16. Using Amazon and Wikipedia as sources in a death notice? And her landlord? She deserves better. I realize this is the internet and not an esteemed publication, but put a little effort into it.

  17. What costs, to have a vision so different from the masses, and to have it intertwined with one's madness–to seek out and never find solace–to fly so high and never to be able to return; to fly so high, alone.

  18. Anton Mikofsky

    I knew Shulamith as a friend for a while in the 70s. She was an artist first, before she was a writer. As I remember, she was or had been an artist in the CETA program. She had a wide variety of interests, from Tantra to astrology — she was able to cast horoscopes and did one for me at the time. She had no symptoms of mental illness that I could see, but wanted to preserve her private life and keep it separate from the public arena of books and politics that had opened up to her when her book became a bestseller (not the same as being a recluse, since she did go out to bookstores, etc., at the time, though she may have tended to become reclusive later, according to the obituaries).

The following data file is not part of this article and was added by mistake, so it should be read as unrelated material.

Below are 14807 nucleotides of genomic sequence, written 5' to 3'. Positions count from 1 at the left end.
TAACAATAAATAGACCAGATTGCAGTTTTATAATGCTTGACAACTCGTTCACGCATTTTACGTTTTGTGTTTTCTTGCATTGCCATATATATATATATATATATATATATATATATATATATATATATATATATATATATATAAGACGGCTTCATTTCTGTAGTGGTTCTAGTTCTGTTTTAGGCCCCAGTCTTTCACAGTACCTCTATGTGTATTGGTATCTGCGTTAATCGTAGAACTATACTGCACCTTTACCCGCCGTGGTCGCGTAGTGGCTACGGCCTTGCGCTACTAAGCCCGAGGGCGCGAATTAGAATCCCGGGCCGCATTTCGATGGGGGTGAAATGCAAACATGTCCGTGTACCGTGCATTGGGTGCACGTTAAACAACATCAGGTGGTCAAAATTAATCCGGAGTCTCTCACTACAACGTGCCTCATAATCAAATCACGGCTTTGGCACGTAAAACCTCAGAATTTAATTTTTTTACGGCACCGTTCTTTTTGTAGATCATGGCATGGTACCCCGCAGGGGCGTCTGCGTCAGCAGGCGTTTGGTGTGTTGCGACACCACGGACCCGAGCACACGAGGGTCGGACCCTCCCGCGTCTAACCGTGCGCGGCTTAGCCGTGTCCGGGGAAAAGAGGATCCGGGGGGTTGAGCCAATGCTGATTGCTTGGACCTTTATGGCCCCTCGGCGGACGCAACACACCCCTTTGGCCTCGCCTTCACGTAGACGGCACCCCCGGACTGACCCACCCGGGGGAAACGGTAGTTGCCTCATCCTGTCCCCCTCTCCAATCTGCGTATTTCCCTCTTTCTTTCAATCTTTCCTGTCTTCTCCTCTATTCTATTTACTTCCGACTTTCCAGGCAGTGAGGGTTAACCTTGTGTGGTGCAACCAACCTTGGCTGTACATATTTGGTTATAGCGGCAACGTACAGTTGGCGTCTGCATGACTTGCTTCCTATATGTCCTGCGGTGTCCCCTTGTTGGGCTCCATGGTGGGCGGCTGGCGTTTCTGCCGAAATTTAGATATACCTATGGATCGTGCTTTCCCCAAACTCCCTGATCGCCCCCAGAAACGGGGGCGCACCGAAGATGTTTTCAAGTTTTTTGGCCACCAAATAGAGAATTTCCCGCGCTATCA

19. Philip Abraham

    Pretty sure that Rabbi Tirzah (With Roots in Heaven) and the family grew up in University City, Missouri– not Canada. Shulamith Firestone, Of dear and blessed memory

  20. Did she suffer from mental illness when she wrote the book also? Was she against women having children? How sad to be against the most beautiful aspect of life.

  21. Anton: You are wrong, and clearly did not know Shulamith well. She was shizophrenic, as she readily admitted in her second book, and as I can attest as the neighbor who's already written the above comment; and she was indeed reclusive for a good thirty years of her life, not just in the "later" period. This gets me so angry, the whitewashing and the good-hearted yet dishonest idealizations…and all the quotes in the newspapers from the family that I never saw in over twenty years–not even during her times of reprieve. I believe that her mental illness was as much a part of her identity as her feminism, and her struggle all the more heroic because of it.